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Masks On at BYUH
Keeping our ohana safe.

Do I need a mask?

Yes. As of Monday, April 20, 2020, all people on Oahu are mandated by Mayor Kirk Caldwell to wear a non-medical mask or facial covering when entering an essential business or interacting with essential workers. This also applies to the use of public transportation. For example, when you go grocery shopping you will need to wear a non-medical mask while you shop and check out.

Fines for ignoring this mandate are similar to other misdemeanors under the current Coronavirus outbreak orders. A judge could impose a maximum penalty of a year in jail, a fine of up to $5,000, or both. The purpose of asking our community to wear masks is to slow the spread of the virus and to help those who may already have it and not know it from spreading it to others.

Non-medical masks can be things like homemade cloth masks, scarves, or bandannas. Surgical masks and N95 respirators, which are in short supply worldwide, should be reserved for medical use.

For more information on the usefulness of cloth masks, see the CDC's Recommendation Regarding the Use of Cloth Face Coverings, Especially in Areas of Significant Community-Based Transmission.

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    How To Make Your Own

    How To Make Your Own

    We encourage all BYUH students and staff to make their own masks for personal use. There are many ways to make your own cloth mask based on your skill level and the materials you have on hand.


    At a minimum, you will need

    • Cotton cloth (like from an old t-shirt)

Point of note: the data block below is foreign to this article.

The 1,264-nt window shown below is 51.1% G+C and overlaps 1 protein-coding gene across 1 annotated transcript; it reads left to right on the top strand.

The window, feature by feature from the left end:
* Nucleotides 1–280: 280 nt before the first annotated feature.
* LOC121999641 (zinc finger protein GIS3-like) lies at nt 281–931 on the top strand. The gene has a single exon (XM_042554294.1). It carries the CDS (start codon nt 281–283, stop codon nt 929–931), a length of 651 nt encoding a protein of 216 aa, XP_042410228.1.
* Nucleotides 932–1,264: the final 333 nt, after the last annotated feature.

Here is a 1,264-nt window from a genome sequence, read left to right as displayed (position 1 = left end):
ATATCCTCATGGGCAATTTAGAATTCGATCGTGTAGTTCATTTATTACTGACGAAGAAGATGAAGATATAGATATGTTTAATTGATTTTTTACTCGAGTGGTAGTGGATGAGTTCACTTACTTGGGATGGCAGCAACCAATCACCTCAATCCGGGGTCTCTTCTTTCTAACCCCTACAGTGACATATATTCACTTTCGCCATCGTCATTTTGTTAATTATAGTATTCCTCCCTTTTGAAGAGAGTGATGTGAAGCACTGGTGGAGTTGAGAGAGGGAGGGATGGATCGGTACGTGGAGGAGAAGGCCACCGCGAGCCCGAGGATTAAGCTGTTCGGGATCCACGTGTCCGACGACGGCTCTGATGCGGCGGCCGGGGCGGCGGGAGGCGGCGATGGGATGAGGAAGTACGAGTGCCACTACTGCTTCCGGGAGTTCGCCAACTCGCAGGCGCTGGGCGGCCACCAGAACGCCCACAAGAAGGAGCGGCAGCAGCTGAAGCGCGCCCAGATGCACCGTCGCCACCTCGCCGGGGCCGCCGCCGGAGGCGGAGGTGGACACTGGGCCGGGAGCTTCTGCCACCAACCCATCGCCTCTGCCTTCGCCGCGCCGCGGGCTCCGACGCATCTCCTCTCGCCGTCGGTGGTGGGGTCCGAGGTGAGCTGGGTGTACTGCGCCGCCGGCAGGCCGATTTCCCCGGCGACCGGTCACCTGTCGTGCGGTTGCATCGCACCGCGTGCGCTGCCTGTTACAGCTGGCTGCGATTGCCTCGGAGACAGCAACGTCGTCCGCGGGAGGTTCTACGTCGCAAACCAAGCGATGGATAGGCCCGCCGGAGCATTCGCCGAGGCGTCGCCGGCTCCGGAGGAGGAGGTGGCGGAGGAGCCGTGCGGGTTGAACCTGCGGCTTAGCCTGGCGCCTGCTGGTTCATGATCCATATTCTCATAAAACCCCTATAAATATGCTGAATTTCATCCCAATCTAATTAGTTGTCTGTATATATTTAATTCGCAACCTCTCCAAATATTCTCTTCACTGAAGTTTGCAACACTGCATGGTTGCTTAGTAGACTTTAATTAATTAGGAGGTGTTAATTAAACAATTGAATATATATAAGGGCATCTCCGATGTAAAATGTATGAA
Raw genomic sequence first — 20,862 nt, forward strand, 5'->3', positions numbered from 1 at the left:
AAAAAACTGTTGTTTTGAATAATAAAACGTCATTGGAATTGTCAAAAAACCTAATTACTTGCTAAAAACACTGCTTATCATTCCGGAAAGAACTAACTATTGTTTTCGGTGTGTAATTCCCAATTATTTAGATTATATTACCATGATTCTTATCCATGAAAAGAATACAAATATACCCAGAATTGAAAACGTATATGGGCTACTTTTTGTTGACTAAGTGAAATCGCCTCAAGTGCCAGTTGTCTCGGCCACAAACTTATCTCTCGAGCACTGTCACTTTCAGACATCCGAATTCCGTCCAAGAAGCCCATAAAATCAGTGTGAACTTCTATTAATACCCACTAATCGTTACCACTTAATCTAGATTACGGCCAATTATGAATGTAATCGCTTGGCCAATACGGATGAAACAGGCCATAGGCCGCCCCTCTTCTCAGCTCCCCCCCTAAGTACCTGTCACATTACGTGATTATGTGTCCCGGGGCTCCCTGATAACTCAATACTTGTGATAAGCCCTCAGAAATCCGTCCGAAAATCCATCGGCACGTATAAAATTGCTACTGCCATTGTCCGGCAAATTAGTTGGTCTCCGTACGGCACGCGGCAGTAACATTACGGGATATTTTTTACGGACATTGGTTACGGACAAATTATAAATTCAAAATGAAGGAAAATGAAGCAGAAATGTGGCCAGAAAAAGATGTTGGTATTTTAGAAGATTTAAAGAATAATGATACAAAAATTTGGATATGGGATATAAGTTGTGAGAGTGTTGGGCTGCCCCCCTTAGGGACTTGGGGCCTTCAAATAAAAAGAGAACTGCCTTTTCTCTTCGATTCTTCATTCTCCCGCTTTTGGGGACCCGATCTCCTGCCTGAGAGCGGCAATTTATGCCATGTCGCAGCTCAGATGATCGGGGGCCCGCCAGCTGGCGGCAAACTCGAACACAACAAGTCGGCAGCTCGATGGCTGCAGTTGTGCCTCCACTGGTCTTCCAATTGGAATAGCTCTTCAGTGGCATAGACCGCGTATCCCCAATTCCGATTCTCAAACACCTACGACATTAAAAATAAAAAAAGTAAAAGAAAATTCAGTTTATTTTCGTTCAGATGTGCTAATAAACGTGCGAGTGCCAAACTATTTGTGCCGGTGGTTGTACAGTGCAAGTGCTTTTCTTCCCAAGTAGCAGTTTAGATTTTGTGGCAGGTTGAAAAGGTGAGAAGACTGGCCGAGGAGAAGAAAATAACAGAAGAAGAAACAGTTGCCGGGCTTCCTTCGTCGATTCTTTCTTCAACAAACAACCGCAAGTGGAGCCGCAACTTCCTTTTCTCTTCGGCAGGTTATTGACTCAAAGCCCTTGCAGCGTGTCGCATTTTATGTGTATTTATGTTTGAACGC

• Scissors

    Sewing Machine Methods

    Providence Medical Group has put together a great tutorial for making masks with a sewing machine. They include PDF instructions as well as helpful videos, which can be found on their 100 Million Masks page.

    Hand-Sewing and No-Sew Methods

    The CDC has published three different styles of masks that can be made using a hand-sewing kit or without any sewing tools at all. If you have an old t-shirt or a bandanna, you can make your own mask.

    For help on another no-sew method, see Kauai's Mayor Kawakami making his own no-sew mask.

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    How To Clean Your Mask

    How To Clean Your Mask

    Please sterilize your mask after every use!

    The CDC suggests that the best way to clean a cloth mask is to simply wash it in a washing machine on HOT, then hang to dry. If you do not have access to a washing machine you can hand wash it with soap and water, scrubbing for at least 20 seconds, or soak it for five minutes in a mixture of 1/3 cup of bleach per gallon of water. Rinse and hang to dry.

    You may also steam your cloth mask in the microwave (for two minutes) or in an oven (for 15 minutes). Watch this video from the University of Utah for instructions.

For BYU–Hawaii departments and students.